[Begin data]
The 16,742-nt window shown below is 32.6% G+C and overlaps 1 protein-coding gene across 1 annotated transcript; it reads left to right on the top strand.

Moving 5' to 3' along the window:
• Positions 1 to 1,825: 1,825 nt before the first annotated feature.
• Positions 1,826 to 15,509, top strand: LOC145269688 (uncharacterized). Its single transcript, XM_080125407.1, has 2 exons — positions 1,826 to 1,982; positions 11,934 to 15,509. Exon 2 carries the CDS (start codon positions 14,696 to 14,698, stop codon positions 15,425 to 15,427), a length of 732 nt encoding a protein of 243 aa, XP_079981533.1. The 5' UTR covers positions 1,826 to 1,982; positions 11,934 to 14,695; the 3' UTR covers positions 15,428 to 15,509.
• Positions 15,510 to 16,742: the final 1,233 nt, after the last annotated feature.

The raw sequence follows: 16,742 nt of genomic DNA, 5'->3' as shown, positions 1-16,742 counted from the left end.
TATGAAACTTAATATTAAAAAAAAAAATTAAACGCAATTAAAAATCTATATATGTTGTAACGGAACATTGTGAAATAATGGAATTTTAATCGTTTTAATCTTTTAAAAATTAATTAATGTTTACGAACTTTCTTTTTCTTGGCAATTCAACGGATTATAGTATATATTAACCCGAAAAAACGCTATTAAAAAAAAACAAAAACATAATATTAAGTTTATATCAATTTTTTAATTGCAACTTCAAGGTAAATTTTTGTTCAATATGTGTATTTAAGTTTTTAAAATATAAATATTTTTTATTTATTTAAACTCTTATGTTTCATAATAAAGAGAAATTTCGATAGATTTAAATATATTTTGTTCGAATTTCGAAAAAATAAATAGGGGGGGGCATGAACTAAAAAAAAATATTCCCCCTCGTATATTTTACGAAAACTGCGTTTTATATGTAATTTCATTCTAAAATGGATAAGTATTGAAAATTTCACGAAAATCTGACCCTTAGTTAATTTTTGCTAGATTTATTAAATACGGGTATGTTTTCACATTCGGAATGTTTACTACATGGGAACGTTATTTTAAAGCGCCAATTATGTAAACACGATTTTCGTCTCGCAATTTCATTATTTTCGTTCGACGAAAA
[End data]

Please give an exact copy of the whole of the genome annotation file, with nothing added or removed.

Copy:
The 16,742-nt window shown below is 32.6% G+C and overlaps 1 protein-coding gene across 1 annotated transcript; it reads left to right on the top strand.

Moving 5' to 3' along the window:
• Positions 1 to 1,825: 1,825 nt before the first annotated feature.
• Positions 1,826 to 15,509, top strand: LOC145269688 (uncharacterized). Its single transcript, XM_080125407.1, has 2 exons — positions 1,826 to 1,982; positions 11,934 to 15,509. Exon 2 carries the CDS (start codon positions 14,696 to 14,698, stop codon positions 15,425 to 15,427), a length of 732 nt encoding a protein of 243 aa, XP_079981533.1. The 5' UTR covers positions 1,826 to 1,982; positions 11,934 to 14,695; the 3' UTR covers positions 15,428 to 15,509.
• Positions 15,510 to 16,742: the final 1,233 nt, after the last annotated feature.

The raw sequence follows: 16,742 nt of genomic DNA, 5'->3' as shown, positions 1-16,742 counted from the left end.
TATGAAACTTAATATTAAAAAAAAAAATTAAACGCAATTAAAAATCTATATATGTTGTAACGGAACATTGTGAAATAATGGAATTTTAATCGTTTTAATCTTTTAAAAATTAATTAATGTTTACGAACTTTCTTTTTCTTGGCAATTCAACGGATTATAGTATATATTAACCCGAAAAAACGCTATTAAAAAAAAACAAAAACATAATATTAAGTTTATATCAATTTTTTAATTGCAACTTCAAGGTAAATTTTTGTTCAATATGTGTATTTAAGTTTTTAAAATATAAATATTTTTTATTTATTTAAACTCTTATGTTTCATAATAAAGAGAAATTTCGATAGATTTAAATATATTTTGTTCGAATTTCGAAAAAATAAATAGGGGGGGGCATGAACTAAAAAAAAATATTCCCCCTCGTATATTTTACGAAAACTGCGTTTTATATGTAATTTCATTCTAAAATGGATAAGTATTGAAAATTTCACGAAAATCTGACCCTTAGTTAATTTTTGCTAGATTTATTAAATACGGGTATGTTTTCACATTCGGAATGTTTACTACATGGGAACGTTATTTTAAAGCGCCAATTATGTAAACACGATTTTCGTCTCGCAATTTCATTATTTTCGTTCGACGAAAA